Do you often suffer from a nauseating headache that throws your life out of gear? We have some helpful remedies for you
Know the symptoms to determine what kind of headache you have. “If your head hurts on both sides, it’s a general headache that could be caused by different reasons. If it’s an episodic throbbing pain on one side of your head with nausea, then it could be migraine. When the headache is due to inflammation of the paranasal sinuses caused by cold, it’s a sinusitis headache,” says Dr J D Mukherjee, director of neurology at Max Super Speciality Hospital, Saket. “Again migraine can be of various types — migraine without any preceding symptoms (80% cases), status migranosus whereby the attack lasts for more than 72 hours, and cluster headache that is accompanied with redness and watering of eyes and nasal congestion,” elaborates Dr Mukherjee.
Certain factors can trigger headaches in some people. While for some it could be certain types of food that triggers a migraine headache, too much or too little sleep can also trigger an attack. Emotional stress, depression, weather changes, travelling, glaring sun, computer screens, strong odours (be it good or bad), noisy environment, and high altitude may trigger a sudden headache too. For people suffering with sinusitis, a drop in temperature, or staying unprotected in a cold breeze may suddenly trigger an excruciating pain in the forehead.
Types of headaches
Headaches may be of two types, primary and secondary. “Primary headaches such as migraine, stress or tension-induced headache, and cluster headaches are illnesses in themselves, without any other underlying illness. Secondary headaches are secondary to an underlying brain or cranial illness such as sinusitis, meningitis, giant cell arteritis, brain tumour etc. 90% of the people suffer from primary headaches,” says Dr Mukul Varma, neurologist at Indraprastha Apollo Hospitals. “Migraine affects 10%-20% of the general population and can strike anyone at any age, but is most common in young adults. Women are more commonly affected,” adds Dr Varma.
Diet could be the trigger too
In addition to certain dietary habits, including skipping meals and dehydration, certain foods are known to trigger migraine. So, it’s best to avoid them. Food items that you should skip during migraine are:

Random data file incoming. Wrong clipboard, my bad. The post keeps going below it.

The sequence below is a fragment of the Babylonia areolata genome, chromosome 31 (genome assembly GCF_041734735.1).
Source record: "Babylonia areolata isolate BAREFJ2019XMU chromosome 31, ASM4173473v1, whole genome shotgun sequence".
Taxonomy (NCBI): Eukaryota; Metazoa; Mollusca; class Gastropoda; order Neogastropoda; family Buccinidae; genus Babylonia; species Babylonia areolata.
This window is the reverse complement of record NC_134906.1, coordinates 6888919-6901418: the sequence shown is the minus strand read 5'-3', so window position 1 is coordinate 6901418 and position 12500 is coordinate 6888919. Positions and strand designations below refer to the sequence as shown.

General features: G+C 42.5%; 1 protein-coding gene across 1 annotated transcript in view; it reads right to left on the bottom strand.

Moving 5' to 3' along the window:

Tyramine: Tyramine is formed when the protein in the food breaks down as the food is left to age. So, avoid foods such as cheese, red wine and processed meats.
Alcohol: When alcohol is consumed, the blood flow to the brain increases, which is the cause for migraine in most cases. Impurities present in alcohol or bi-products formed in the body when alcohol is metabolised also trigger migraine. Common offenders are beer, whiskey and champagne.
Food additives: Preservatives added to food also trigger migraine due to nitrates present in them that dilate the blood vessels, the main reason for migraine.
Cold foods: It has been noticed that when people prone to migraine consume food at very cold temperatures such as cold beverages or ice cream, they experience pain in the forehead area and that triggers off migraine.
Dairy products: People with sinusitis must avoid over consumption of dairy products, as it leads to thickening of the mucus.
By nutritionist Neelanjana Singh, Heinz Nutri Life Clinic
Are women more prone?
Women are three times more likely to suffer from migraine than men, say doctors. “It’s because the hormonal changes a women’s body goes through tend to trigger a migraine headache. This principally involves the sharp decline in estrogen, the release of prostaglandins, and a deficiency in magnesium during the menstrual cycle,” says gynaecologist Dr Rita Bakshi. “Migraines are also a common side effect of taking oral contraceptives and typically improve with continuous usage of oral contraceptives over time,” adds Dr Bakshi.
Possible remedies to fight the pain
Apart from diseases caused by infection, all other diseases are controllable, and not curable, say doctors. Similarly, headaches, be it primary or secondary, improve with a healthy lifestyle such as regular sleep patterns, a healthy diet, regular meal times, regular exercise, stopping smoking, relaxation, yoga and meditation. “Sometimes when you can pre-empt the migraine attack, a snack of salted corn chips or fries or any other salty food may calm the attack. You could follow it up with a frozen towel treatment by wetting a towel, squeezing the water out, and placing it in the freezer for about five minutes, and then placing it around the head and eyes for relief,” says Dr Satnam Chabbra, chairman of department of neurosurgery, Sir Ganga Ram Hospital. In case the problem persists in spite of all efforts undertaken and starts to hamper one’s normal lifestyle, making one irritable and cranky, depressed and ‘feeling ill’ all the time, it’s always advisable to not ignore it as ‘just a headache’, but see a doctor. “There are two ways to treat headaches, especially migraine. One is abortive treatment, and the other is to prevent it from occurring in the first place. Several medicines are available which effectively prevent attacks, and are chosen based on the patient’s characteristics. For aborting an attack, both oral painkillers and intravenous narcotics may be used,” says Dr Mukul Varma.